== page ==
Патент USA US2122623код для вставки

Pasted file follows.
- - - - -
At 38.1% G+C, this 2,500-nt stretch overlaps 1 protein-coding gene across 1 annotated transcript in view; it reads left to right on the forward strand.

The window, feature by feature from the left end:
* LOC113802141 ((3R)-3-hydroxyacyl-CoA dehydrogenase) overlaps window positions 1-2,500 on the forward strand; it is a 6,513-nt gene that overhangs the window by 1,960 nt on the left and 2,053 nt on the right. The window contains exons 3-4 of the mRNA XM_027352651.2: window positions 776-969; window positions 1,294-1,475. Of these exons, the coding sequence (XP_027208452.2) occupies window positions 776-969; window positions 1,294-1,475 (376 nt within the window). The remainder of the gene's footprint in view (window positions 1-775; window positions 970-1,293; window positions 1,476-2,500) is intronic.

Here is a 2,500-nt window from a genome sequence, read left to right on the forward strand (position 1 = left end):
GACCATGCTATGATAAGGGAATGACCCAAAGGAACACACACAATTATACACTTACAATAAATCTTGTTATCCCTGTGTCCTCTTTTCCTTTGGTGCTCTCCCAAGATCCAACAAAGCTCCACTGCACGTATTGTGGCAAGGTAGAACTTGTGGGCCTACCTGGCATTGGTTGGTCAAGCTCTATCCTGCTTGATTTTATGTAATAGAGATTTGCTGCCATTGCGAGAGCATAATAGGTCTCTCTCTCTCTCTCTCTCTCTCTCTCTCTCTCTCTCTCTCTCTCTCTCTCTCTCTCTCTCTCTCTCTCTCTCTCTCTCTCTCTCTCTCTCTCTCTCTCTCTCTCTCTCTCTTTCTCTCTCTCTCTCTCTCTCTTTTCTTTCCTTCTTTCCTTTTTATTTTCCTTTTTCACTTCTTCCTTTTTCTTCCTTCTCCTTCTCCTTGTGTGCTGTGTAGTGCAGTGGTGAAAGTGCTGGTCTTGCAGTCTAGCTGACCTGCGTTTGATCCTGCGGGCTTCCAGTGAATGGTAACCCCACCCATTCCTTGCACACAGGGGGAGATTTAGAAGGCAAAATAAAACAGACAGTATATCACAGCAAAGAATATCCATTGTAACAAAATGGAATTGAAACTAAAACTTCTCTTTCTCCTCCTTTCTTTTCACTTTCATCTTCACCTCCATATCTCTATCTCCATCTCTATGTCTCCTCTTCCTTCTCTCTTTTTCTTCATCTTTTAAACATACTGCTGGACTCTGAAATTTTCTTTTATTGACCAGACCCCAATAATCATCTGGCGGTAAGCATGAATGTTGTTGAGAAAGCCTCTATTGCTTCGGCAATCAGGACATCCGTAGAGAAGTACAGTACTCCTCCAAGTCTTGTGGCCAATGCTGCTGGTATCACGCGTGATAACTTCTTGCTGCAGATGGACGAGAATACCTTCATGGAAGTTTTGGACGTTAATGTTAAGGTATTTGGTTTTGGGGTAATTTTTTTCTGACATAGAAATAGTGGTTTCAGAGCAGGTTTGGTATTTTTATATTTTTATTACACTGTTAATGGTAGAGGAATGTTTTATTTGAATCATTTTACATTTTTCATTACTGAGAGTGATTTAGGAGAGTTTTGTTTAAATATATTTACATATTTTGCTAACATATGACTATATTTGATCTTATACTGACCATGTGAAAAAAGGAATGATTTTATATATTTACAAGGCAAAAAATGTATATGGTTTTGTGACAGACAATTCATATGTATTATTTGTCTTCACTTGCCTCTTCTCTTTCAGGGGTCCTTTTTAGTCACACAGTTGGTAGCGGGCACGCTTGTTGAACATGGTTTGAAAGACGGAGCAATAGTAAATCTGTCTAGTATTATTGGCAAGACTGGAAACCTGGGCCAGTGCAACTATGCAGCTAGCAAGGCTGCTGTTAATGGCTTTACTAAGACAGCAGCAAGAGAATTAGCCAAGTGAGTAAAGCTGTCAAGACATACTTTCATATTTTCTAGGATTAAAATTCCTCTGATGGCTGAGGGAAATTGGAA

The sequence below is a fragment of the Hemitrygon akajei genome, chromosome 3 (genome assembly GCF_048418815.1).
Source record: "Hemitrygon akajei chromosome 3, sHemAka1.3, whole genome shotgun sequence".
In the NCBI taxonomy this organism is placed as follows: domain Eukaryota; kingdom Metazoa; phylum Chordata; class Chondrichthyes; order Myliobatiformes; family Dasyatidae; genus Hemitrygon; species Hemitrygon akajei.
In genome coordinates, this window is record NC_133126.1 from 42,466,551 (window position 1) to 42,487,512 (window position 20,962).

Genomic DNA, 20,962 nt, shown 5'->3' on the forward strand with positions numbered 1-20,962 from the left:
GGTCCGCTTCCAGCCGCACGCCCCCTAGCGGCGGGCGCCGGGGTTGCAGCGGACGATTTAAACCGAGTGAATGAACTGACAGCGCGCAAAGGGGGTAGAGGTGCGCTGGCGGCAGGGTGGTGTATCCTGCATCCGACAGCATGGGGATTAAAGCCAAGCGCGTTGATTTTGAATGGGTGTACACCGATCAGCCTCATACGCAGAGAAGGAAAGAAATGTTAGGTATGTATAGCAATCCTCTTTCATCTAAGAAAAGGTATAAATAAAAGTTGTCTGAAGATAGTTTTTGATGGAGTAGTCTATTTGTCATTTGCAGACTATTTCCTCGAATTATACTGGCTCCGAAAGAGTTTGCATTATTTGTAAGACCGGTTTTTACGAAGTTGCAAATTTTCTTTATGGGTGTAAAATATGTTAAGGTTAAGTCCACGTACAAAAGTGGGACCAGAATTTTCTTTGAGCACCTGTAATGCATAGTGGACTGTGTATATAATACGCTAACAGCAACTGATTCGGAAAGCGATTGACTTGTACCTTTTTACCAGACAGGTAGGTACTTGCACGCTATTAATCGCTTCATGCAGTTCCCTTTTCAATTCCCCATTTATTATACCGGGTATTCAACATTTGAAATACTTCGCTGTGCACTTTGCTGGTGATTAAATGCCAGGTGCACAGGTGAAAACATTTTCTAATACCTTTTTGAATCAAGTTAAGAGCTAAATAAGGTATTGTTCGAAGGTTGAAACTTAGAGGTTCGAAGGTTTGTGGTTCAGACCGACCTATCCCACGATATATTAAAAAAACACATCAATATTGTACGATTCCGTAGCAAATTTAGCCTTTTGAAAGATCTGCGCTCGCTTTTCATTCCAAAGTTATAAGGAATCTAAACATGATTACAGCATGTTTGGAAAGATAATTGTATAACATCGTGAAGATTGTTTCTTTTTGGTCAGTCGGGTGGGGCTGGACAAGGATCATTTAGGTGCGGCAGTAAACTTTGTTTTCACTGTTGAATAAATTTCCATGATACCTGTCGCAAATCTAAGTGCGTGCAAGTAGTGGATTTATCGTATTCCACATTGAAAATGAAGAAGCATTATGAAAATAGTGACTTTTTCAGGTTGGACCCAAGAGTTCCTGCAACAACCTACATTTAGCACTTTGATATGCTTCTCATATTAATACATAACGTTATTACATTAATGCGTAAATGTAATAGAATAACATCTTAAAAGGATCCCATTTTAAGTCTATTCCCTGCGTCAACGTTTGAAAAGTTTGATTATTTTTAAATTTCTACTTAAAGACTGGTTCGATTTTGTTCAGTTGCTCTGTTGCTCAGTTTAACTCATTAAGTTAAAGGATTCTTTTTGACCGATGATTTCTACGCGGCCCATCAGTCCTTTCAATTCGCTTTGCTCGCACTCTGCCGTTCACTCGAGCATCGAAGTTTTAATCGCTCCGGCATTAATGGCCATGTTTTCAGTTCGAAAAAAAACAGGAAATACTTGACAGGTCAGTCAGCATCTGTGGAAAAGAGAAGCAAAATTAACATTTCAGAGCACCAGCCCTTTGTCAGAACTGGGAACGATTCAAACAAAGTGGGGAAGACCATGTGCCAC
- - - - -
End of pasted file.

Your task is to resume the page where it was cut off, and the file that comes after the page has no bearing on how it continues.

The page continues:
J_uly‘5, 1938. P. M. ROGERS ‘ I ' 2,122,623 METHOD OF MANUFACTURING MOPS ANDv THE LIKE Filed Feb. 17, 1937 3 Sheets-Sheet l ' BY /P401. M ‘ > % IN I/ "NTOR a s .-l TTORNE V July5,1938. P. ‘M. ROGERS . ‘ "2,122,623 METHOD OF MANUFACTURING MOPS AND THE LIKE.‘ Filed Feb. 17, 1937 3 Sheets-Sheet 2 July 5, 1938. ' ' P. M. ROGERS 2,122,623 ‘ METHOD OF MANUFACTURING MOPS AND THE LIKE Filed Feb. 17, 1957 M' _ I 3 Sheets-Sheet 3 ‘,4 TTORNEY Patented July 5, 2,122,623 ' UNITED .s'rATEs PATENT OFFICE Paul M. Rogers, on Hudson, N. Y. Application ‘mam 17, 1931. Serial No. 126,259 1 Claim- (01. 28-1) Thisi'nvention‘ relates toy-improvements in the methods‘ of manufacturing mops and more par ticularlyl‘to' I 01;, L e'ad'have been commonly an ’n‘sfof sewing or by the use of a ‘nt‘about, the strands to clip the yarns. A‘ ‘common di?iculty. found with mop ' heads'fir-iadebyithe' former method is that all the individual strandsa're not sewn since the ma-‘ ' Figure 6 is a plan view of the apparatus of Figure?. i ‘ t Figure 7 is a section of a preferred form of mop made in accordance with my invention. Figure 8 is a section of a modi?ed form of mop. Figure 9 is a section of still another modifica tion. ' Figure 10 is a section of a fourth form of mop made in accordance with my invention. chine ‘usually‘empioys a relatively long stitch. The ?rst step in manufacturing mops accord- 10 ingv to my novel method is the alignment of a When stinger‘ the strands are-unanchored it is almost inevitable that the looseyarns will be large number of strands H, in parallel relation pulled put‘during use vand left upon the floor. If a piece of bent metal is clamped about the cords, a point of severe wearing is created where the yarns bend against the metal. -Mop heads of this type commonly fail by cutting of the cords by themetal binder. A further objection to this construction lies in, the fact that the metal is ship; when this has been completed a filler strand I2 is woven at intervals with' the longi tudinal warp strands, as shown in Figure 3. The 15 last step comprises cutting the longitudinal strands "at points mid-way between the woven portions, forming a plurality of mop sections as shown in Figure 4. It will be apparent that mop heads manufactured according to this method 20' apt to scratch furniture and base-boards when will have a'generally ?at conformation and are themop is in service. . adapted to be held in their, mid-portion by suit It is the purpose of the present invention to able clamping means well-known in the industry. overcome the disadvantages of mops used up to The apparatus suitable for manufacturing ac this time. The improved mop head made ac cording to the method of my invention has its yarns securely held by ‘a novel transverse woven cording to this method is illustrated in Figures 5 25 and 6 and comprises in general a yarn storage rack IS, a loom I‘! and a cutting table 22. In binder strip, which effectively prevents disen gagement of theindividual strands and comprises the apparatus shown the warp yarn ll, isfed a simple, rugged and efficient mop. In compari son with mop heads previously made there are no metal bands or clips which might damage furniture and each cord is individually interlaced with the filler yarns whereby it is securely locked. The chief object of this invention is to provide a simple and- efficient method of manufacturing mops which will have extreme durability. Other objects'of the invention will be apparent from the following description whengread in connec tion with the drawings, in which like ?gures denote like parts. ~ In the drawings:-‘- ‘ Figure 1 is a perspective view of a mop head made in accordance with my invention. ' from a rack or creel IE, to a loom II, which may be either of the plain or ribbon type. An align- 30 ing board 23 is provided so that all warp strands will lie in same plane and the harness 24 is pro vided to raise and lower the warp strands to permit the passage of the shuttle 25. After a suitable strip has been'woven the shuttle is 3r brought to rest and the warp strands are ad vanced through the loom providing the unwoven portion which will form the ends of the mop. The yarns are advanced through the loom by the traction on the sand rollers l8, and preferably 40 the yarns are carried under the ?oor by means of idler rollers “I, so that the operator may'have free access to the loom from all sides. At the head of the ‘cutter table 22 a pair of compression. Figure 2 is a plan view of a number of un rollers 20 are mounted to draw the woven strands 45 secured strands and illustrates the ?rst step in _ over the idler pulleys and onto the table, where the manufacture of mops according to my in the individual mops are separated from each ‘vention. other by manual cutting. It will be understood that the cycle of weaving, Figure 3 is a plan .view of.the strands illustrated in Figure 1, after the‘second step of my invention. Figure 4 is a plan view of the strands of Figure advancing the warp strands and the weaving 50 again is repeated in rotation, one mop being 3, after the third step of ‘my invention. formed during each cycle. Figure 5 is an elevation of apparatus suitable for the manufacturing of mop heads according to my invention. . In some cases where the mops are to be sub jected to extremely hard service, it may be desir able to tack the loose ends of the ?ller strands se- 55 2 2,122,623 curely in place by sewing them-to the body of the method which may be carried out on knitting or Q - mop head. A stitched thread l3 adapted to serve braiding machines. - ’ It is to be'understood that the forms of my invention herein shown and described are to be this While purpose a serviceable is shown in mop Figure may1.be manufactured by merely employing a single layer of warp yarns taken only as preferred examples and that other as described above it is desirable that several methods ‘of weaving may suggest themselves to ‘ thicknesses of strands be employed. In Figure 9, ' those skilled in the art without departing from a/single layer of warp yarns-is folded so as to givea mop whose thickness is equal to three times, 10 the thickness of one layer. Again, the mop may the spirit of my invention or the scope of the be formed} on a tubular loom in which case the thickness of the completed mop as shown in Fig~ appended claim. v ' What I claim is:— . _ ' _ The method of manufacturing mops of the type comprising two ‘groups of endssecured at their , central portion by a transverse woven filler strand which comprises the-steps of arranging a multi plicity of moisture absorbent warp yarns in paral 15 lel side to side relationship, weaving said warp tire 8 is double that of. a single layer. Preferably, however, multiple layer mops are woven in a v15 single operation as illustrated by Figures 7 and 10. When the strands are woven in this manner the path of the shuttle is indicated by the heavy , yarns with a single continuous ?llerstrand so as I line and the second path by a broken line. b It will to enclose each of said warp yarns within the convolutions of said ?ller strand, said ?ller strand be- apparent that in all cases each strand is ?rm 20 ,ly gripped by the ?ller yarn and that the various contacting each of said warp yarns .at least at motions of the shuttle may be controlled by means ~ known to the art. - . . While I have describeda preferred method of forming mops by weaving on a conventional loom, 25 it is possible to interlock the strands by either knitting or braiding, although it isprobable that . alternate passages of the shuttle during weaving, and completely encircling each marginal warp yarn at each passage of the shuttle; advancing said warp yarns without weaving for a distance greater than that woven, cutting said warp yarns parallel to said ?ller ‘strands at a point midway between adjacent woven portions and ?nally se a loom is more readily adapted to serve the pur curing both endsof said ?ller strands against poses of'this invention. However, I regard my I ‘unravelling by sewing them to said warp yarns 30 invention as residing in the steps of ,interlock- ' in a direction normal to said warp yarns while 30 - ing a multiplicity of ?brous yarns by meansof a : the ‘warp strands are maintained in straight filler strand andithen advancing the yarns‘ for a '. alignmentr predetermined'vdistance without interlocking, a . . - v > ' PAUL M. ROGERS.